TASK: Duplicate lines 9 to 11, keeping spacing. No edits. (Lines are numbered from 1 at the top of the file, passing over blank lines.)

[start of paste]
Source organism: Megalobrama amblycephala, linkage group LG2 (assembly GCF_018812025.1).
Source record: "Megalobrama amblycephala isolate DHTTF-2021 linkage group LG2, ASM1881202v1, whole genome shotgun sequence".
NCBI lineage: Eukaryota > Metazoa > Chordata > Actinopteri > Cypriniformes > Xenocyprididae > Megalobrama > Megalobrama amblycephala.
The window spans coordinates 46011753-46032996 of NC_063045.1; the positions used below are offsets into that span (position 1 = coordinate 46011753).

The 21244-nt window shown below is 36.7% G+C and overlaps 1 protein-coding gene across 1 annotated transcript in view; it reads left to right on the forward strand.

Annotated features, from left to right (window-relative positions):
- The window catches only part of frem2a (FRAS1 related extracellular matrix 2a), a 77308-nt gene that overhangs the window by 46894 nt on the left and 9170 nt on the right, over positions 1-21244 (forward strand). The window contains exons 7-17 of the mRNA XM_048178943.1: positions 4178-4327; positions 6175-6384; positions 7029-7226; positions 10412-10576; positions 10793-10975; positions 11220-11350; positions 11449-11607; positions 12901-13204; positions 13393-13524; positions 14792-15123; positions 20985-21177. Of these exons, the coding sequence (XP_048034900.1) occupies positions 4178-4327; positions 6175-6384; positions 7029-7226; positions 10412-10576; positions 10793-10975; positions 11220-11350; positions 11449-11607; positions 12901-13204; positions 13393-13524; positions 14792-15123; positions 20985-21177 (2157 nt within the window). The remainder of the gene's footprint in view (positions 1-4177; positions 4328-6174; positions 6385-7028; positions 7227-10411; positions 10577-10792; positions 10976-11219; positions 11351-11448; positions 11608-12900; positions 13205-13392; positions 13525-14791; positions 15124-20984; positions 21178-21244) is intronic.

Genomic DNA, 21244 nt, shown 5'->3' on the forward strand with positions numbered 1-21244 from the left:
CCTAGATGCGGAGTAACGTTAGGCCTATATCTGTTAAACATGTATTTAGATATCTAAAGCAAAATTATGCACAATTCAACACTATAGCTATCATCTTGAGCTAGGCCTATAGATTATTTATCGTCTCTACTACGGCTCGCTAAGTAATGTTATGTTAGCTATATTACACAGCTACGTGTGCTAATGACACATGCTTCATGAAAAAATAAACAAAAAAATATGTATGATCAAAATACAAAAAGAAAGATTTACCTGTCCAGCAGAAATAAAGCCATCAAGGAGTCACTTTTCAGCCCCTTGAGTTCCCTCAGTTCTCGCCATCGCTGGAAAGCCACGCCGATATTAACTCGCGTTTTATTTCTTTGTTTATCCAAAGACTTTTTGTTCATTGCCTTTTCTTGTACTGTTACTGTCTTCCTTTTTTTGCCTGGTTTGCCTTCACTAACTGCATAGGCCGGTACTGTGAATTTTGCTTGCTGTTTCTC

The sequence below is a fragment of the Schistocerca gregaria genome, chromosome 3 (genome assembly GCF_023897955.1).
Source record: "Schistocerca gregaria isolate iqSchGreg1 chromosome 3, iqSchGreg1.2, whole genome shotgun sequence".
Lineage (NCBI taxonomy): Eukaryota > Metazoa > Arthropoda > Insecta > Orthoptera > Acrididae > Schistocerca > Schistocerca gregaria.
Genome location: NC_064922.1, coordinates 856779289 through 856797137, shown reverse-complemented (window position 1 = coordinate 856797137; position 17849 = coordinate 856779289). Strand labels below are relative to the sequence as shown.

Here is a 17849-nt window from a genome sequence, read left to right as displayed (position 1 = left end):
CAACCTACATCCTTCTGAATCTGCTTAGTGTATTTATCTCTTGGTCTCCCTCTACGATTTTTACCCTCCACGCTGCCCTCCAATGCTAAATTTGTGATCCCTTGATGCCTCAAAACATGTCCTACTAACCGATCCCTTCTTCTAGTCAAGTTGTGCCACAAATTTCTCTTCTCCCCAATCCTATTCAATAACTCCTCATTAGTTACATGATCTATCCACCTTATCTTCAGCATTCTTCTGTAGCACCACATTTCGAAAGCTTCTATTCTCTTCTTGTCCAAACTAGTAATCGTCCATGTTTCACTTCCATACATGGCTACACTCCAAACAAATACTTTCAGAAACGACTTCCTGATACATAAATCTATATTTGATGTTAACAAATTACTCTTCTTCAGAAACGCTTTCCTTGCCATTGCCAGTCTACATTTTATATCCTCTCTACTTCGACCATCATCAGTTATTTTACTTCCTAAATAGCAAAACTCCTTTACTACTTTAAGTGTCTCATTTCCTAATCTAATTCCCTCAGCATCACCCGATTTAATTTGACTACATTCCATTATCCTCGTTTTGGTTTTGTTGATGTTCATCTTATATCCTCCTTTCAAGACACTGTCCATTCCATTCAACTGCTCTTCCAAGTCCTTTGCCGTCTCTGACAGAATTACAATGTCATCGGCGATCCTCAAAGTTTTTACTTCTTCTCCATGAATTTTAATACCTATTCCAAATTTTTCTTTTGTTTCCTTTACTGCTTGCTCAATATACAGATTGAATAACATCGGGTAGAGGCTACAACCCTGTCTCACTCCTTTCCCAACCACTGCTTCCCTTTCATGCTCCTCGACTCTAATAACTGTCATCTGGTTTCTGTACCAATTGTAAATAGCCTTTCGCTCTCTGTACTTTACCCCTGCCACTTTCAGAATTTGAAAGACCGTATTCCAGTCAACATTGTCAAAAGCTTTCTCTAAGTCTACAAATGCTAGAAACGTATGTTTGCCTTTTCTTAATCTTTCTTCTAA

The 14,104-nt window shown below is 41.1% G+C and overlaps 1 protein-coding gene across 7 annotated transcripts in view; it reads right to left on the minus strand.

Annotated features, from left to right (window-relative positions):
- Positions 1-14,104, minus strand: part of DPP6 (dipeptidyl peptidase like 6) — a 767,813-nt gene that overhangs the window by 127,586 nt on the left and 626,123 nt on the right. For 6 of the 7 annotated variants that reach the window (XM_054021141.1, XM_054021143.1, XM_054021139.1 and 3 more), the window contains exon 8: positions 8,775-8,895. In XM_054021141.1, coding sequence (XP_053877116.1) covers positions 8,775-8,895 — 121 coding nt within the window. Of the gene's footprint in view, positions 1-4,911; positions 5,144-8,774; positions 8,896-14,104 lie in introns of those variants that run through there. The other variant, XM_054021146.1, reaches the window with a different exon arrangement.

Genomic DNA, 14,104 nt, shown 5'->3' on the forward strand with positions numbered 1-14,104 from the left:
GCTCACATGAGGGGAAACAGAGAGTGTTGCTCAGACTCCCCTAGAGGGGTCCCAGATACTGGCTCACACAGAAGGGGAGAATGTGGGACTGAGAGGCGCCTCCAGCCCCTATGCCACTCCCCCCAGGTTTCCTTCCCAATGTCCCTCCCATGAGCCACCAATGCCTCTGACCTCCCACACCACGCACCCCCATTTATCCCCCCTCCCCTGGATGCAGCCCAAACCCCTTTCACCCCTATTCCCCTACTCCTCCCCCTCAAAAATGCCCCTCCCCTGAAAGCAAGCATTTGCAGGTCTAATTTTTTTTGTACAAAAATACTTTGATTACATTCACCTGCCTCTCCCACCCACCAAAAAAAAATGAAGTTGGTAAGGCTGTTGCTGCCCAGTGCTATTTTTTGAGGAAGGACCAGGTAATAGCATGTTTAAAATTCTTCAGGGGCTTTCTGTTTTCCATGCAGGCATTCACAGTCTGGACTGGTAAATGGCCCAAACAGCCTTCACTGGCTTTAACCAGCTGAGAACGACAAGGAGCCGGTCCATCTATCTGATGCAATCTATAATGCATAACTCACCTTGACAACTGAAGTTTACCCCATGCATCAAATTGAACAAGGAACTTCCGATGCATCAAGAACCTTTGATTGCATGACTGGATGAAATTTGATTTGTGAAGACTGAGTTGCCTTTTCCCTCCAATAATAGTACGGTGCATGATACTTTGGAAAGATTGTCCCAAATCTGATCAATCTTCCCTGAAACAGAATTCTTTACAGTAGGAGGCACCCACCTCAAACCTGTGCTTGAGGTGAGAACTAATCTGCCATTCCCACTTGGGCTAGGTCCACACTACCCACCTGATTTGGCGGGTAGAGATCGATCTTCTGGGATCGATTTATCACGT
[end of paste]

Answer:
CCTAGATGCGGAGTAACGTTAGGCCTATATCTGTTAAACATGTATTTAGATATCTAAAGCAAAATTATGCACAATTCAACACTATAGCTATCATCTTGAGCTAGGCCTATAGATTATTTATCGTCTCTACTACGGCTCGCTAAGTAATGTTATGTTAGCTATATTACACAGCTACGTGTGCTAATGACACATGCTTCATGAAAAAATAAACAAAAAAATATGTATGATCAAAATACAAAAAGAAAGATTTACCTGTCCAGCAGAAATAAAGCCATCAAGGAGTCACTTTTCAGCCCCTTGAGTTCCCTCAGTTCTCGCCATCGCTGGAAAGCCACGCCGATATTAACTCGCGTTTTATTTCTTTGTTTATCCAAAGACTTTTTGTTCATTGCCTTTTCTTGTACTGTTACTGTCTTCCTTTTTTTGCCTGGTTTGCCTTCACTAACTGCATAGGCCGGTACTGTGAATTTTGCTTGCTGTTTCTC

The sequence below is a fragment of the Schistocerca gregaria genome, chromosome 3 (genome assembly GCF_023897955.1).
Source record: "Schistocerca gregaria isolate iqSchGreg1 chromosome 3, iqSchGreg1.2, whole genome shotgun sequence".